Columbia’s CCP: A Case Study
and the Mayor’s Office. The police chief, mayor, city manager, and Assistant City Manager are all involved in the CCP network, as well as the directors of community development, police planning, and community policing. Equally noteworthy is the involvement of non-municipal agencies, including the School District, Boys and Girls Clubs, the Urban League, Alcohol and Drug Abuse Council, the Housing Authority, and the Council of Neighborhoods. The latter is a mature and influential organization that interacts with top city officials on a regular basis. Also, the Columbia Housing Authority is cen- trally located in the primary cluster and plays a key role in this initiative. The community mobilizers from the Police Department, who are the center- piece of CCP in Columbia, are based in public housing sites. Field interviews inform us that inter-agency partnerships were functioning at the street level as community mobilizers crossed numerous bureaucratic boundaries to solve family and neighborhood problems. What this network analysis confirms is that similar partnerships were occurring at the upper levels of management.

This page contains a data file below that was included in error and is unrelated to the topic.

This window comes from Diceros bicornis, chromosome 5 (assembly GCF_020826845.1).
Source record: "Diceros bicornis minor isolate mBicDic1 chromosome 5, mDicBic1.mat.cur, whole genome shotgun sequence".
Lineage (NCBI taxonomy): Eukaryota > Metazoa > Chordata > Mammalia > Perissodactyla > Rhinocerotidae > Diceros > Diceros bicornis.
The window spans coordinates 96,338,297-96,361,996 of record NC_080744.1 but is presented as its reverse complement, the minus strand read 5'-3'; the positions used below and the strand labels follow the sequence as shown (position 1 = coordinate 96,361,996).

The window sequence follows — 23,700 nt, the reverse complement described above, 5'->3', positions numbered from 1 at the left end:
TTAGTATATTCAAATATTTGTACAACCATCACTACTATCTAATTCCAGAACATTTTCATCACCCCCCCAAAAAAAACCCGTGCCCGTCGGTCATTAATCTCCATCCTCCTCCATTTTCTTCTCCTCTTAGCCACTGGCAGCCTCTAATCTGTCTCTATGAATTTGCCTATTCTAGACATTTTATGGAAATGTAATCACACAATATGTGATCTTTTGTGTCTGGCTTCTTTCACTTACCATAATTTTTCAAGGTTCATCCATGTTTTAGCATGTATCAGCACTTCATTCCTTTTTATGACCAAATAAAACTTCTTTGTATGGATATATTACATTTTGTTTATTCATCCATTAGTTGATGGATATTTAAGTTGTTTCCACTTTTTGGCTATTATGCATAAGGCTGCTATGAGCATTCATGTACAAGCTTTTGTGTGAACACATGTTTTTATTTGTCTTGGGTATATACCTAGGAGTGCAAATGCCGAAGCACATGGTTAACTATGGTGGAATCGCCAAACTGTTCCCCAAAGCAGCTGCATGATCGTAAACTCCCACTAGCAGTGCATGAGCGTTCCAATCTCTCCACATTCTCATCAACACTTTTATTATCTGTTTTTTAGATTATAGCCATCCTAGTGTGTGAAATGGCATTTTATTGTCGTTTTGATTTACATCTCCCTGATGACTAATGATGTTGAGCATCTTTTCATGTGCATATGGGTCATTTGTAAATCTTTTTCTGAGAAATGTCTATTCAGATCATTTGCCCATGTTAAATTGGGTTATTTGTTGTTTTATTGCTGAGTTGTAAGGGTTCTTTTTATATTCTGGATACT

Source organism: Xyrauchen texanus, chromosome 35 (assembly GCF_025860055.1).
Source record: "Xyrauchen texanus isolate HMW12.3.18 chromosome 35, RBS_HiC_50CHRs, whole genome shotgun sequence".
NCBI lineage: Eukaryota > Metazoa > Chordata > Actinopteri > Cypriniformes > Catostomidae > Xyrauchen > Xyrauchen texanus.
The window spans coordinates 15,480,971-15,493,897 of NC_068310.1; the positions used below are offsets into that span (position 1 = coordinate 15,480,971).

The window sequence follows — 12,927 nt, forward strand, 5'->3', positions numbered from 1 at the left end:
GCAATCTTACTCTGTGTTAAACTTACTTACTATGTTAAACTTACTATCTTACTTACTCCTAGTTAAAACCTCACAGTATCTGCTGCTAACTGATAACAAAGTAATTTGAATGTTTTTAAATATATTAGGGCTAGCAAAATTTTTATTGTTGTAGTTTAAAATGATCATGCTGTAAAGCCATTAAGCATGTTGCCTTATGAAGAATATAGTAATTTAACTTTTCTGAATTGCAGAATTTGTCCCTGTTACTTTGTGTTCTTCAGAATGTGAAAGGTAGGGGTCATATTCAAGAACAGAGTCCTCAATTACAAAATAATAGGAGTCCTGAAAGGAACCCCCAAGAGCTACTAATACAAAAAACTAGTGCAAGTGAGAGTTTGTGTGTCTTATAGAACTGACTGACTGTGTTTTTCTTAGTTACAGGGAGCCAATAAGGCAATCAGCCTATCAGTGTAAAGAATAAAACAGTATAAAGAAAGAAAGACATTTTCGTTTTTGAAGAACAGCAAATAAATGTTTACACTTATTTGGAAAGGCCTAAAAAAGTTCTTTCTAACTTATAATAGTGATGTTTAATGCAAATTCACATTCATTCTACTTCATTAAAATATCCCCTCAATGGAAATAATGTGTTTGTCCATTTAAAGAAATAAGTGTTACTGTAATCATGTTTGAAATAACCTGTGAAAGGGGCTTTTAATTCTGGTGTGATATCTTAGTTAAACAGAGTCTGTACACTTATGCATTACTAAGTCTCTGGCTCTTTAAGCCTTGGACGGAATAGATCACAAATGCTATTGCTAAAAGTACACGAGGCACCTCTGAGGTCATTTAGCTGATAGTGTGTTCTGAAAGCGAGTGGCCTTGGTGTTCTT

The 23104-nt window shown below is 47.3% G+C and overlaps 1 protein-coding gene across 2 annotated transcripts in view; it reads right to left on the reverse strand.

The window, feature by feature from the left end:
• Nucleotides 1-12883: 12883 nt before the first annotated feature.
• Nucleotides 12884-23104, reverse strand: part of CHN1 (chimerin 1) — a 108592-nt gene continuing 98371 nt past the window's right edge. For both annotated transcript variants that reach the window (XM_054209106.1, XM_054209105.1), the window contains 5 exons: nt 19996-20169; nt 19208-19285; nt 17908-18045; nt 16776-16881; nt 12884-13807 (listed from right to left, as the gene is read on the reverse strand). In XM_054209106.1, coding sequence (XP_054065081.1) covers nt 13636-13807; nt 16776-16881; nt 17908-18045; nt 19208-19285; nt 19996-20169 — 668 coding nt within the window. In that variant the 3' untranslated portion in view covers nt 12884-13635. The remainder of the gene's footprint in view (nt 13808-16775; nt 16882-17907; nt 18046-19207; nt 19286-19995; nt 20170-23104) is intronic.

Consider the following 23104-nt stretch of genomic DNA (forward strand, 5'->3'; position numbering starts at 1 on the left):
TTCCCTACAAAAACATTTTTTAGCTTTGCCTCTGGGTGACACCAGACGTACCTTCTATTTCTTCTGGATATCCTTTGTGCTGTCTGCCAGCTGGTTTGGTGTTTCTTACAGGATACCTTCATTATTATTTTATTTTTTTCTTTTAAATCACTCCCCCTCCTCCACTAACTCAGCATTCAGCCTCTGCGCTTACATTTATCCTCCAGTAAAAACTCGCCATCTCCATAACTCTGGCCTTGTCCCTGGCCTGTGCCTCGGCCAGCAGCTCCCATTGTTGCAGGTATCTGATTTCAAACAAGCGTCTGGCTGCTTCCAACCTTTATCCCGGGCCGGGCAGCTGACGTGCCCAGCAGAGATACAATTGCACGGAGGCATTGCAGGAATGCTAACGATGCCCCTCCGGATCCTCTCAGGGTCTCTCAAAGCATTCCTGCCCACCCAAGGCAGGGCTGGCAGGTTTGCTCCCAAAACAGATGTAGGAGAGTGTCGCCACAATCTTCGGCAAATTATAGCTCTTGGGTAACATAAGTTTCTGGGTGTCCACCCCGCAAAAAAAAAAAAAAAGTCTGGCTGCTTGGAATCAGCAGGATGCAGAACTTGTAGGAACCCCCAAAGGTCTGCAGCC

The remaining two groups are almost too small to be called clusters. In the lower left quadrant, there is a small cluster that is labeled “Alternatives to Incarceration.” The group is defined by personnel from the Department of Juvenile Justice who divert young offenders from the juvenile justice system to programs such as Operation Success (also in the cluster). The other small group is in the upper left quadrant and is labeled “Drug Court/Diversion.” This cluster appears to be built around the drug court and includes staff from the drug court, the Alcohol and Drug Abuse Council, and the U. S. Attorney’s office. (Nearby is the judge who started this program). These two small mini- clusters are distant from the primary cluster of key partners in multi- dimensional space.
This network analysis is limited by the data it contains. As with other sites, some networks in Columbia are known to exist at the level of field operations, but are not captured here because their members are not sufficiently repre- sented in the present database. For example, this survey cannot be used to characterize or map the extensive contacts made by the Police Department’s community mobilizers or contacts between diverse members of Columbia’s Council of Neighborhoods. They were simply not listed on the questionnaire.
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